Korean independence outbreak beginning March 1st 1919

([S.l. :  s.n.,  1920?])



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on the 16th "officially ejconeratlag the missionaries.''

"An official statement has been issued by the Director of the In¬
ternal A2y:^»Ajc>a-«»aaerating the mlasionarles from any complicity or fore¬
knowledge of the recent agitations, Tjhich effectually disposes of the
statements to the contrary appearing in the Japanese papers."

This eacooeration was issued on the 14th and published in the Japan
ij^tinnrtiEKji- on the 16th, It must have been known to all papers, there¬
fore, both native and foreign. Still on the very next day, the moat li¬
bellous of all theae libellous statements appeared in the Osaka Ashi
and is q.uoted atoove under the caption, "The Evil Village Outside the i-Tost
aat©, Pyeng Yang,"  "To the contrary" means very little when the truth is
aot printed but instead libels. These libels are all which the Japanese
public are apt to see or read. One denial sot ovor against scores of
libels means nothing. What is necessary is that the truth and only the
truth be published. If such is not forthcoming, the articles ought to be


Statement by Chief of Foreign Affairs Section.

Hr. Hisamizu, Chief of the Foreign Affairs Section of the Govern¬
ment-General of Chosen, in an interview with a representatives of the
Eeijo Nippon oouBeming the Korean independence at^itation, exoressea
his regret at the currency of baseless rumors that some foreign
residents have taken part in it. He deprecates the dissemination of
such rumors without any tangible evidence.  Should any foreigners be
found to have instigated or addeted the riotors, the authorities would
not hesitate to arrest and punish thea. The Govenmient-General,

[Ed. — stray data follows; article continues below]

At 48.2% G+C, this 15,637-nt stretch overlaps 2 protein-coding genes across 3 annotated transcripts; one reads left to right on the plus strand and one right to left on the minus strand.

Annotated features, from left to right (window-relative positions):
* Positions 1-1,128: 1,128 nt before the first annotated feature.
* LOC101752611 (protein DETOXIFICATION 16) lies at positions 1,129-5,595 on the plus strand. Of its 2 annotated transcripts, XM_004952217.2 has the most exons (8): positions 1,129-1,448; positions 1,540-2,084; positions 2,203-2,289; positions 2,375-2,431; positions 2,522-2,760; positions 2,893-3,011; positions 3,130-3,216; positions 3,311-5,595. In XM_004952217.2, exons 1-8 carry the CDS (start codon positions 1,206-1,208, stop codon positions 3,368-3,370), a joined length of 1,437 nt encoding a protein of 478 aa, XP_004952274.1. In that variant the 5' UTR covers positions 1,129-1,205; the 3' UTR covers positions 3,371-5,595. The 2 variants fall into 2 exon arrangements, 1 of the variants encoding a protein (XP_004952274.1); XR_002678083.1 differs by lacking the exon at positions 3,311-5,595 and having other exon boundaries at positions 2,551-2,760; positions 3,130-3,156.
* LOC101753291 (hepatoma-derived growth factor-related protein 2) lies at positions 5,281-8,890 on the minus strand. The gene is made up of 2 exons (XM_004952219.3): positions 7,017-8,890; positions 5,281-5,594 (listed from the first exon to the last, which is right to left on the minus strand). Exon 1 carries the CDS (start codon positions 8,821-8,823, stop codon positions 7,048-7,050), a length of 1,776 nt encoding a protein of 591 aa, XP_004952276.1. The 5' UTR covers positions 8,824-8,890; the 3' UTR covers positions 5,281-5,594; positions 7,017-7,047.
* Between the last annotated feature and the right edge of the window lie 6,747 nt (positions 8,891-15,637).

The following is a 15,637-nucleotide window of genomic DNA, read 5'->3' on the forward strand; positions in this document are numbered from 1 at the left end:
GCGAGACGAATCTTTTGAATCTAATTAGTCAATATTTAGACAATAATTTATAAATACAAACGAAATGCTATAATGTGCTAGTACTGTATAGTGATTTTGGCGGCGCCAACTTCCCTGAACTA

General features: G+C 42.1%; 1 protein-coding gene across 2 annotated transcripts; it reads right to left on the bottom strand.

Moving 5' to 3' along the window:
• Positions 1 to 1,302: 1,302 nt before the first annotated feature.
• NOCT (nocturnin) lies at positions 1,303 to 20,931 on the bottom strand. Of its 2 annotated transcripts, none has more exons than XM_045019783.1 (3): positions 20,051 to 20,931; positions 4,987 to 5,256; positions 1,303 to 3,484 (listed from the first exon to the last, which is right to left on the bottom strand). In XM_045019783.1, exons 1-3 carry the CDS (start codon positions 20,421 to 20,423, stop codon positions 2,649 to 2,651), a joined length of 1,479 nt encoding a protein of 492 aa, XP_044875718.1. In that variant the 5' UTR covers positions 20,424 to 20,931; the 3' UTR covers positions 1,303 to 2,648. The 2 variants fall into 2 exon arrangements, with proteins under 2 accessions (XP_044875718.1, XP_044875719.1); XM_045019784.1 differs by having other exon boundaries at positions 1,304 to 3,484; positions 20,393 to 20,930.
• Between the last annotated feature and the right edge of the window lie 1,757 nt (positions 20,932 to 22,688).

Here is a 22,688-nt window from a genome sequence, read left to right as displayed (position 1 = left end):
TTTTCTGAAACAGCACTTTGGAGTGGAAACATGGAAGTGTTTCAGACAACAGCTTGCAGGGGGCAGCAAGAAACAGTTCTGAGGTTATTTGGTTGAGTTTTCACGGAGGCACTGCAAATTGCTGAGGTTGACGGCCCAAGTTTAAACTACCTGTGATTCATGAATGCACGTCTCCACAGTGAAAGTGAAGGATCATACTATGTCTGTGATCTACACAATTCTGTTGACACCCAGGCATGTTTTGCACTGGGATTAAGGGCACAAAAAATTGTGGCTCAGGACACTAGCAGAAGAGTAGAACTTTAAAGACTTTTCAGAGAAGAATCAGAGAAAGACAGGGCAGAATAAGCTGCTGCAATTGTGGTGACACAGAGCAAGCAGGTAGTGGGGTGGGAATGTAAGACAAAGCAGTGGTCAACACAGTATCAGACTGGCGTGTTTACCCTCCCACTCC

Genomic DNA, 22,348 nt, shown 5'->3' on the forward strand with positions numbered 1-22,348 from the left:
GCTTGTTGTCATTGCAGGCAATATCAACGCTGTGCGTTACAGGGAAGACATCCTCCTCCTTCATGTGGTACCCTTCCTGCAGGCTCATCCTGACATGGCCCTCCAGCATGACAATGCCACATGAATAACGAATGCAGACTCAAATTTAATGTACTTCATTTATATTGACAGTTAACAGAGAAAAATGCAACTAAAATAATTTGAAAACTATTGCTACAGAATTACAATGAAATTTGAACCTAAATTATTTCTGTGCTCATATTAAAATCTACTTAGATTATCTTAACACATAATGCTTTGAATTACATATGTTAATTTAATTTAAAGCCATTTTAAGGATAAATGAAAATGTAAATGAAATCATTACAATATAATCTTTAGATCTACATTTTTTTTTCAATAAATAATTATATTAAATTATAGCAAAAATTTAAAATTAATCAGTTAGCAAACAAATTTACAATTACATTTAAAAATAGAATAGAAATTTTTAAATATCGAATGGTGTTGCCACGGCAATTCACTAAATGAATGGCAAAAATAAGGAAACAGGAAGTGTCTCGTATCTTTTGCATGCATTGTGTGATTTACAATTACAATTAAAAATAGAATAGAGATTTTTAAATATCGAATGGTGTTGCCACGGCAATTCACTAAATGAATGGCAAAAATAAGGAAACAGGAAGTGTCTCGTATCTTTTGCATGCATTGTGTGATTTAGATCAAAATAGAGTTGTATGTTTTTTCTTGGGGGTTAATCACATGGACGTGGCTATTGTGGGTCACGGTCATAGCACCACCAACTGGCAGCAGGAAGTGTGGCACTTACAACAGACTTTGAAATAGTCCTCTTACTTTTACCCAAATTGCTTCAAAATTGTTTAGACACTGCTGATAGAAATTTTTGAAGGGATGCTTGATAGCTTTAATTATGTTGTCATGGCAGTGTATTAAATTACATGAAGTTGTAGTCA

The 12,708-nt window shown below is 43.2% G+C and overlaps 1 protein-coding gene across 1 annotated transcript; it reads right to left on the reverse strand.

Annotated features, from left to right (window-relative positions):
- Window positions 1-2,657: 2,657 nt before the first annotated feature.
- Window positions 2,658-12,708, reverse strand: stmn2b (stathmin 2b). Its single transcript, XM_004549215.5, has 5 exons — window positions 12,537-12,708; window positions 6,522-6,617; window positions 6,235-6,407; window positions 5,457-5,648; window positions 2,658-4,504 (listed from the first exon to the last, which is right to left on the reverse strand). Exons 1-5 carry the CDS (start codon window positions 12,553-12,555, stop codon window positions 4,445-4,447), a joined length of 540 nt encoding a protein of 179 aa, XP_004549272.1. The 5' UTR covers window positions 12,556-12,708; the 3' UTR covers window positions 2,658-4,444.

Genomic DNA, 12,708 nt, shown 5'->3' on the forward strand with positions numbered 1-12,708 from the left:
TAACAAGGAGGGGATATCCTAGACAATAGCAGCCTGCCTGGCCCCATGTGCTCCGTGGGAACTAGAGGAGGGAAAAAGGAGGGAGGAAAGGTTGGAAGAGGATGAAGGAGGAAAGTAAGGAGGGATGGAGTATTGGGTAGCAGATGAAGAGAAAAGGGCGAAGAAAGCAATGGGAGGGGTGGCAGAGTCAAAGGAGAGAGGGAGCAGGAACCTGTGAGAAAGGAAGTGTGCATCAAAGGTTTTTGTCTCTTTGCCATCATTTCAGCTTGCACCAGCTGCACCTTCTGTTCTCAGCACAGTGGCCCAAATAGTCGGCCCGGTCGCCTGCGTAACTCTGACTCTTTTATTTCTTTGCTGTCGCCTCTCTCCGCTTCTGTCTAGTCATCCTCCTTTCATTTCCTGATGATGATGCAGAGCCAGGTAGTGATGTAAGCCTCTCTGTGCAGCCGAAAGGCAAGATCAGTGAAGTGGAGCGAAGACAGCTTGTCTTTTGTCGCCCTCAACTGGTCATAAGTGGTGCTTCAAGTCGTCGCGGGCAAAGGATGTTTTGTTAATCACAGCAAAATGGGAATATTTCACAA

Mr, Hisamizu, continues, has sent a note to foreign Consulates asking
them to warn their nationalities from approaching the scene of demon¬
stration and similiar movements, because by doing so they eapose them¬
selves to the danger of beihti misunderstood. An insinuation appeared
in the Press that the American Consul General was implicated in tho
trouble. This owed its origin to the fact that the Consul General passed
near the scene of demonstration in an automobile.  It goes
without saying that the insinuation is gross injustice. Mr, Hisamizu
speaks strongly against harboring unvjarrented suspicion against goreign-


The Japan Advertiser reprodiices from the Hochi, a Tokyo dally, a
statement attributed to Mr. Midori Eocatsu, former director of Foreign
Affairs of the Government-General of Chiaen, concerning the recent
Korean uprisings at Seoul and elsewhers^. The Hochi introduces Mr. Komatsu'
statement with a rumor that seven American missionaries have been arrest¬
ed on suspicion of having instigated the Korean demonstrators. This
rumor is as entirely groundless as some of the accusations laid by
Mr. Komatsu iu the statement attributed to him.

It is very probable that Mr. Komatsu has not been correctly quoted.
Having lived at Seoul and had long experience with foreign missionaries
in Chosen for manj- years, iui . Komatsu ought to know better and should be
the last ma^i to make such remarks as are attributed to him. Host probably
the representative of the Hochi v/ho interviewed him on the affair, held
t^e idea so prevelont among amny Japanese pressmen, that foreigners were
at -the baok of the Korean rioter;^, and under the influence of this
erroneous nation interpreted MS. Komatsu's harmless statement in a way
congenial to hit, liking. It is inconceivable that kr. Komatsu made such
fpalish remarks against foreign uissioaaries as the following;-

» "Whenever disturbances occured in the past they assumed an unconceme
sd air, without even doing so much as issuing warnings or advice to their
congregations to siiow their respect for authority and to nreveut them-
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